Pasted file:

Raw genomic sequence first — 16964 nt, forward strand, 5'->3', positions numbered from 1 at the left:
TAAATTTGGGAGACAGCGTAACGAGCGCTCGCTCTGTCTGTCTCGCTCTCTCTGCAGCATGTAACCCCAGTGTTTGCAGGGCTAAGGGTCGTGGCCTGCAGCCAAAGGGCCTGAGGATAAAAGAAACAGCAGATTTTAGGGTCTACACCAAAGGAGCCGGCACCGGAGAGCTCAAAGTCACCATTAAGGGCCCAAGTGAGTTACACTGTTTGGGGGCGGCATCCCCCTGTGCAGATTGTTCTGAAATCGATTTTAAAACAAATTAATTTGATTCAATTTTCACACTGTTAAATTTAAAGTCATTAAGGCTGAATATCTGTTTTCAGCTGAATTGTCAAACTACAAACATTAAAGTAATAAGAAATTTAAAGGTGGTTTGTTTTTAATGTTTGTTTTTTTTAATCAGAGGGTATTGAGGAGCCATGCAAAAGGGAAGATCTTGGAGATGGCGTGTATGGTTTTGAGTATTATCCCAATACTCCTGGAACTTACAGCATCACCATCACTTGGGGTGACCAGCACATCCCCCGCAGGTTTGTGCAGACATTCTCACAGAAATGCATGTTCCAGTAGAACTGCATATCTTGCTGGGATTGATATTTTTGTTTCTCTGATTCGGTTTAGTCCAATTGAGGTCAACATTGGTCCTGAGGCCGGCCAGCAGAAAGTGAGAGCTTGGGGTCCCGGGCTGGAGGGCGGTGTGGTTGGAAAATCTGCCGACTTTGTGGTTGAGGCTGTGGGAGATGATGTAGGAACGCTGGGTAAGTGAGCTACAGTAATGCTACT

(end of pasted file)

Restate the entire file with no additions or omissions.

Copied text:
Raw genomic sequence first — 16964 nt, forward strand, 5'->3', positions numbered from 1 at the left:
TAAATTTGGGAGACAGCGTAACGAGCGCTCGCTCTGTCTGTCTCGCTCTCTCTGCAGCATGTAACCCCAGTGTTTGCAGGGCTAAGGGTCGTGGCCTGCAGCCAAAGGGCCTGAGGATAAAAGAAACAGCAGATTTTAGGGTCTACACCAAAGGAGCCGGCACCGGAGAGCTCAAAGTCACCATTAAGGGCCCAAGTGAGTTACACTGTTTGGGGGCGGCATCCCCCTGTGCAGATTGTTCTGAAATCGATTTTAAAACAAATTAATTTGATTCAATTTTCACACTGTTAAATTTAAAGTCATTAAGGCTGAATATCTGTTTTCAGCTGAATTGTCAAACTACAAACATTAAAGTAATAAGAAATTTAAAGGTGGTTTGTTTTTAATGTTTGTTTTTTTTAATCAGAGGGTATTGAGGAGCCATGCAAAAGGGAAGATCTTGGAGATGGCGTGTATGGTTTTGAGTATTATCCCAATACTCCTGGAACTTACAGCATCACCATCACTTGGGGTGACCAGCACATCCCCCGCAGGTTTGTGCAGACATTCTCACAGAAATGCATGTTCCAGTAGAACTGCATATCTTGCTGGGATTGATATTTTTGTTTCTCTGATTCGGTTTAGTCCAATTGAGGTCAACATTGGTCCTGAGGCCGGCCAGCAGAAAGTGAGAGCTTGGGGTCCCGGGCTGGAGGGCGGTGTGGTTGGAAAATCTGCCGACTTTGTGGTTGAGGCTGTGGGAGATGATGTAGGAACGCTGGGTAAGTGAGCTACAGTAATGCTACT